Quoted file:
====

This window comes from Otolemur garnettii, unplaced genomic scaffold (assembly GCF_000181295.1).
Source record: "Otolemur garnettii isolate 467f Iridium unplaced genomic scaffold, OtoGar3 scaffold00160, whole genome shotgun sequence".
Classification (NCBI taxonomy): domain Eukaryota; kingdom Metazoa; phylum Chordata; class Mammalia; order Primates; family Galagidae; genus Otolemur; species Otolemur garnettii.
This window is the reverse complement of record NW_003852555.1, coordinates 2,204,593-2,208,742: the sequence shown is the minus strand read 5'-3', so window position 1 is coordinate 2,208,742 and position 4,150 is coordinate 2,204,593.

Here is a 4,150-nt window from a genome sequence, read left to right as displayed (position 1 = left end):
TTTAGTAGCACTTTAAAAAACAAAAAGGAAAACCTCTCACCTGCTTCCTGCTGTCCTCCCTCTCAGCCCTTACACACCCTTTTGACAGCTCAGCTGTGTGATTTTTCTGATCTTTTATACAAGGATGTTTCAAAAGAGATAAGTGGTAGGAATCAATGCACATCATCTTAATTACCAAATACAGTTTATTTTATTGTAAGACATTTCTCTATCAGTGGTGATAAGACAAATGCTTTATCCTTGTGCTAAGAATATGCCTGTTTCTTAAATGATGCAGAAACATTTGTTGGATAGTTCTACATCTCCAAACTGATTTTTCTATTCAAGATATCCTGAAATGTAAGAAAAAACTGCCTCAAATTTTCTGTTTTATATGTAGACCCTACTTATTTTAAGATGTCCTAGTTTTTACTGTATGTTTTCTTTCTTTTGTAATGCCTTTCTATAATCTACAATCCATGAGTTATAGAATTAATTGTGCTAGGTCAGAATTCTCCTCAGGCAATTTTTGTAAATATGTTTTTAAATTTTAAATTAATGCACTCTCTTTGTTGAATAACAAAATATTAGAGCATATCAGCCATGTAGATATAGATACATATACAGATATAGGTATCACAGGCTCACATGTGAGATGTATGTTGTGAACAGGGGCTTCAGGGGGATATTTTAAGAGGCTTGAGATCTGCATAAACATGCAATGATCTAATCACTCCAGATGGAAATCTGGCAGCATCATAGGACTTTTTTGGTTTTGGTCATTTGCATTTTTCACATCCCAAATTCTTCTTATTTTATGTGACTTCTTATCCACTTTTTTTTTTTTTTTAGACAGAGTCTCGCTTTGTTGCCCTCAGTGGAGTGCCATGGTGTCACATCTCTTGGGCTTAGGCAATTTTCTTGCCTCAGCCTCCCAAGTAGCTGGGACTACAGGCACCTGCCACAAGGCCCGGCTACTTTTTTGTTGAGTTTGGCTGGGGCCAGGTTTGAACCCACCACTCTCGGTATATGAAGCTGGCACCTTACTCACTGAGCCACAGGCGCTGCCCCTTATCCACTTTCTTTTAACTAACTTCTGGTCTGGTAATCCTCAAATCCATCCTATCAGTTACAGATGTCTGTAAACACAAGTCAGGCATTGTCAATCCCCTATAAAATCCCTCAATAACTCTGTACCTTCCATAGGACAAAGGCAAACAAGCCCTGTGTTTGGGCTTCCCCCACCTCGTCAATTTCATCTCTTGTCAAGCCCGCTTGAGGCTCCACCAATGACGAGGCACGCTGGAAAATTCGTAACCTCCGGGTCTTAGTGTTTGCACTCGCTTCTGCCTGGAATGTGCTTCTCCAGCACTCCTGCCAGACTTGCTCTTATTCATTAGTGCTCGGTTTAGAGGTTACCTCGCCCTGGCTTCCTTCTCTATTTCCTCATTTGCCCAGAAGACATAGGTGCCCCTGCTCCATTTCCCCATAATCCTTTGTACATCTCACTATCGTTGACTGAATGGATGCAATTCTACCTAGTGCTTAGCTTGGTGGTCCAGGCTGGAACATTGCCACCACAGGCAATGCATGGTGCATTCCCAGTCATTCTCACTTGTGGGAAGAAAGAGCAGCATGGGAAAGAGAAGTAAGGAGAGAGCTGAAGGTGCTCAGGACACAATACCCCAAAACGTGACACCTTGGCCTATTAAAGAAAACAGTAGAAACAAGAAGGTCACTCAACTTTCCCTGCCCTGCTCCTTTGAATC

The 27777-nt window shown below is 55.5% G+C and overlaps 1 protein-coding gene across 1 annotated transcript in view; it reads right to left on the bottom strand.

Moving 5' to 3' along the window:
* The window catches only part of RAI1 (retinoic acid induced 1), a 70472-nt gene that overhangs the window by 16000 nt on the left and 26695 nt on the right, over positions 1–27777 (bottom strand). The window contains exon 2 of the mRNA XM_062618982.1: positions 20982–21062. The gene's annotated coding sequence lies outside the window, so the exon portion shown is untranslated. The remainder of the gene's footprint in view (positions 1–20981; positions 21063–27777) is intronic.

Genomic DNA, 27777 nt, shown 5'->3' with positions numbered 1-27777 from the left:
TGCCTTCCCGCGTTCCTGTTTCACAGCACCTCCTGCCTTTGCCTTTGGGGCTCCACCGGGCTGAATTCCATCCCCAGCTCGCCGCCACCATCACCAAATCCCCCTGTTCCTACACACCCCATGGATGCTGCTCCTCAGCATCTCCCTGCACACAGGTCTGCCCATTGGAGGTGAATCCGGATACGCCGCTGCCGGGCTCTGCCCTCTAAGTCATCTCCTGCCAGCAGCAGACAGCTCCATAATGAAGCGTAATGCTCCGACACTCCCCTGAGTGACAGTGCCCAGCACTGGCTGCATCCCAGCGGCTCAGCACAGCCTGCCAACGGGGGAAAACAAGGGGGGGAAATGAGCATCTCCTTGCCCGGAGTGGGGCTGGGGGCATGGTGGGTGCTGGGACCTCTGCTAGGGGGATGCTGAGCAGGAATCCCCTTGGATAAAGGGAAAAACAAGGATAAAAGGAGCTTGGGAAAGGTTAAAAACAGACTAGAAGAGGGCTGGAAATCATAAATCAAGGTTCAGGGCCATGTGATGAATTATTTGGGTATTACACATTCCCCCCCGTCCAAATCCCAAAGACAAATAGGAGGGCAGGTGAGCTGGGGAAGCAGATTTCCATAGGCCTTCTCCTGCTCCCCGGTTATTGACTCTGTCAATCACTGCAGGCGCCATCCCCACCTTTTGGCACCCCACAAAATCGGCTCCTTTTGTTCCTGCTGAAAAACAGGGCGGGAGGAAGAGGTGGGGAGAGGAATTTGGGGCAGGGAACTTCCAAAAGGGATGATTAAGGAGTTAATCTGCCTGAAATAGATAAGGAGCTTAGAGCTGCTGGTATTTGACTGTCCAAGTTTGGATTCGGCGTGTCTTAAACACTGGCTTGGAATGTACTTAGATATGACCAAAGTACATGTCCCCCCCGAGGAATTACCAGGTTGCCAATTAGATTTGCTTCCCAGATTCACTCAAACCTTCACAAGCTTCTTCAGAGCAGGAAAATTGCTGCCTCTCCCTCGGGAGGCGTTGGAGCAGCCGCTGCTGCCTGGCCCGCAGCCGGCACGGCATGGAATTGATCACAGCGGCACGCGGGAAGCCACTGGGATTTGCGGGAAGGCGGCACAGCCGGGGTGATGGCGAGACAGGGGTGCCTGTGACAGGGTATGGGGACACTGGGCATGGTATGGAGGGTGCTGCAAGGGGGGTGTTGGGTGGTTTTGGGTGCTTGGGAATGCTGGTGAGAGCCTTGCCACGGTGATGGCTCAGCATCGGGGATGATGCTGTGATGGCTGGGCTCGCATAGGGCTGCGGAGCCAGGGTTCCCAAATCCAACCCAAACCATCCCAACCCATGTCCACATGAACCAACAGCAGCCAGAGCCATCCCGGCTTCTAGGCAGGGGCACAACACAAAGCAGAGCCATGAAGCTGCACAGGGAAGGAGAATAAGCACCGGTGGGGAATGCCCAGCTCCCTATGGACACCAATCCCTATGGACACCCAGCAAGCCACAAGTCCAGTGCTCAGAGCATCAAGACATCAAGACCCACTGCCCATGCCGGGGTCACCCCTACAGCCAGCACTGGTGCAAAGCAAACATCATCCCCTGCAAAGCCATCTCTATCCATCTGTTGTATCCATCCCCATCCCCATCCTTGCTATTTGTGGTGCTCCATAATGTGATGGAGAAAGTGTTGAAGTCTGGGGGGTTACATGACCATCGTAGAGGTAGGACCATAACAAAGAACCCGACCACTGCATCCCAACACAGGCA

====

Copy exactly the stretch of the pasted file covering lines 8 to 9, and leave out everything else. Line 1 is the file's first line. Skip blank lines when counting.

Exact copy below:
Moving 5' to 3' along the window:
* The window catches only part of RAI1 (retinoic acid induced 1), a 70472-nt gene that overhangs the window by 16000 nt on the left and 26695 nt on the right, over positions 1–27777 (bottom strand). The window contains exon 2 of the mRNA XM_062618982.1: positions 20982–21062. The gene's annotated coding sequence lies outside the window, so the exon portion shown is untranslated. The remainder of the gene's footprint in view (positions 1–20981; positions 21063–27777) is intronic.